“. . . heart-racking drama which stretches the emotions while also providing flickers of light amidst the pain.”

MEN AND CHICKEN (2015)

“. . . lurches from hilarious physical violence to examinations of religion and science in a film I can only describe as being like the Three Stooges meet The Island of Dr Moreau.”

THE NICE GUYS (2016)

“. . . pings a shaggy-dog narrative along at a cracking pace with a script filled with so many hilarious punchlines and sight gags.”

RAW (2016)

“. . . great horror film which has one of the most disgusting scenes I have had the pleasure to see for some time.”

THE REVENANT (2015)

“. . . just superb, grueling, bloody, epic and beautiful filmmaking!”

ROGUE ONE: A STAR WARS STORY (2016)

“. . . a rip roaring mission-in-space-war movie set just before the original Star Wars movie!”

ROOM (2015)

“. . . a film not just about isolation, abandonment and the horror of humanity; but also the unbridled love a mother has for their child.”

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TOP TWELVE TV SHOWS SEEN IN 2016 (in alphabetical order)

BETTER CALL SAUL (2016) – SEASON 2

“Are there any better character drama shows around than this show? The writing and acting in Season 2 was just brilliant.”

BILLIONS (2016) – SEASON 1

“. . . great acting, script and cat-and-mouse twists galore in a meaty twelve episodes.”

DAREDEVIL (2016) – SEASON 2

“This has it all including: amazing fight scenes, bloody violence, rip-roaring action and hellish derring-do!”

FARGO (2015) – SEASON 2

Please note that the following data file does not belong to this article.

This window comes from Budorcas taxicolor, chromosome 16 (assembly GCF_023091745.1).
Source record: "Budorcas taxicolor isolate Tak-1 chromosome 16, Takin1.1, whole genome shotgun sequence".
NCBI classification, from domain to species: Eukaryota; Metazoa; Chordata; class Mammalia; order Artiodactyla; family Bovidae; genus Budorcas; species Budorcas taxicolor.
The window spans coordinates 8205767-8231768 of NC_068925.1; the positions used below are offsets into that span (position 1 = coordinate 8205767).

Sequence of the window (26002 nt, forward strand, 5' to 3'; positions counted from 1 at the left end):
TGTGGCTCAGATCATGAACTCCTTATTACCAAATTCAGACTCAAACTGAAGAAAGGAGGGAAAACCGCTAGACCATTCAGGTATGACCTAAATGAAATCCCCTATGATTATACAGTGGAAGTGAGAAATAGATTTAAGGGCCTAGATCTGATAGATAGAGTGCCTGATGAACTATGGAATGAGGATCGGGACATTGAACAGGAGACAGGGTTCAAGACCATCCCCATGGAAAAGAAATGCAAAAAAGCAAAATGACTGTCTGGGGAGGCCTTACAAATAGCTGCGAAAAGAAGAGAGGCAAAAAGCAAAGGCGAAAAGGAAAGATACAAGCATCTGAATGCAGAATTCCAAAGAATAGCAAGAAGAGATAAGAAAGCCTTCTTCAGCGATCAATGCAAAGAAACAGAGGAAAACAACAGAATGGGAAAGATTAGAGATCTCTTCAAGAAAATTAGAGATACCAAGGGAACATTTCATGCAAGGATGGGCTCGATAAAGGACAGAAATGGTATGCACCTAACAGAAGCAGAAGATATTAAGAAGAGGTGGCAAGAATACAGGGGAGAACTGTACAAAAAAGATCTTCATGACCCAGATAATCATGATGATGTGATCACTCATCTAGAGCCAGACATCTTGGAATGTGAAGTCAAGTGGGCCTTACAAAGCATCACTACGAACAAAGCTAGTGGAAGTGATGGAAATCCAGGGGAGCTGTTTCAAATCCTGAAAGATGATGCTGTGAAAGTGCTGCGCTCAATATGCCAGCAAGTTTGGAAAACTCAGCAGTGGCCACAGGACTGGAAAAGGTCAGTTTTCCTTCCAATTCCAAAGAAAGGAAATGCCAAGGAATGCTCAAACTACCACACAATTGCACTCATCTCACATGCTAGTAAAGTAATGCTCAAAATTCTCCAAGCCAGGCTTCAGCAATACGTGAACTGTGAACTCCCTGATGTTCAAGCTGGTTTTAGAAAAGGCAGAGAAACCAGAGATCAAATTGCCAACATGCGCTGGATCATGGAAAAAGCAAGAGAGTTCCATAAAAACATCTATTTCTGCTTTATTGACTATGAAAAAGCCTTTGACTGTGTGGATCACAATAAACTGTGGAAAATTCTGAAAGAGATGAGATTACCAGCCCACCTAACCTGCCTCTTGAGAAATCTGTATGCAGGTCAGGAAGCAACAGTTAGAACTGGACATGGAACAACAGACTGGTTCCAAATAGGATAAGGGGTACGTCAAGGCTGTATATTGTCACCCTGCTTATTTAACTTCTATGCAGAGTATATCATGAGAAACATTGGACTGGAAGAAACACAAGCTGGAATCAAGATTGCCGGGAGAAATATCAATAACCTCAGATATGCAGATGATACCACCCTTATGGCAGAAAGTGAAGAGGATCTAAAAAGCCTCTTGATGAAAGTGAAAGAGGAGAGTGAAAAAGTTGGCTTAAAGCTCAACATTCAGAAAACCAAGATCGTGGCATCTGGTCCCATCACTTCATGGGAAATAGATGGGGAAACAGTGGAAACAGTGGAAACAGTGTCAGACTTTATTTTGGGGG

“. . . drama, humour and suspense are incredible as is the cast.”

GAME OF THRONES (2016) – SEASON 6

“. . . these ten episodes were just a pacey, brutal, vicious, conniving, fiery, animalistic, blinding, cutting, resurrecting delight.”

GOMORRAH (2016) – SEASON 2

“. . . further brutality and skulduggery follows in a show which has a heart of pitch black darkness acted out like a contemporary reflection of the Roman Empire.”

IT’S ALWAYS SUNNY IN PHILADELPHIA (2016) – SEASON 11

“. . . gags explode like fireworks throughout the series as things go south and very dark; more often than not ending in chaotic hilarity.”

MAKING A MURDERER (2015) – SEASON 1

“. . . It is as thrilling and suspenseful as anything Hitchcock created as the trials of these men and their families are thrust before us.”

PENNY DREADFUL (2016) – SEASON 3

“. . .a blindingly beautiful and bloody wondrous season as various narrative threads unfolded but then suddenly it was gone.”

SOUTH PARK (2016) – SEASON 20

“. . . yet another fantastically gross, satirical and ballsy animated series from Parker and Stone.”

STEWART LEE’S COMEDY VEHICLE (2016) – SEASON 4

“. . . Lee is a human anti-depressant lifting my spirits while at the same time making me think about the very nature of the subjects he tackles.”

WESTWORLD (2016) – SEASON 1

“Brilliant and exquisite Sci-fi-western-mash-up from Michael Crichton, Jonathan Nolan and Lisa Joy.”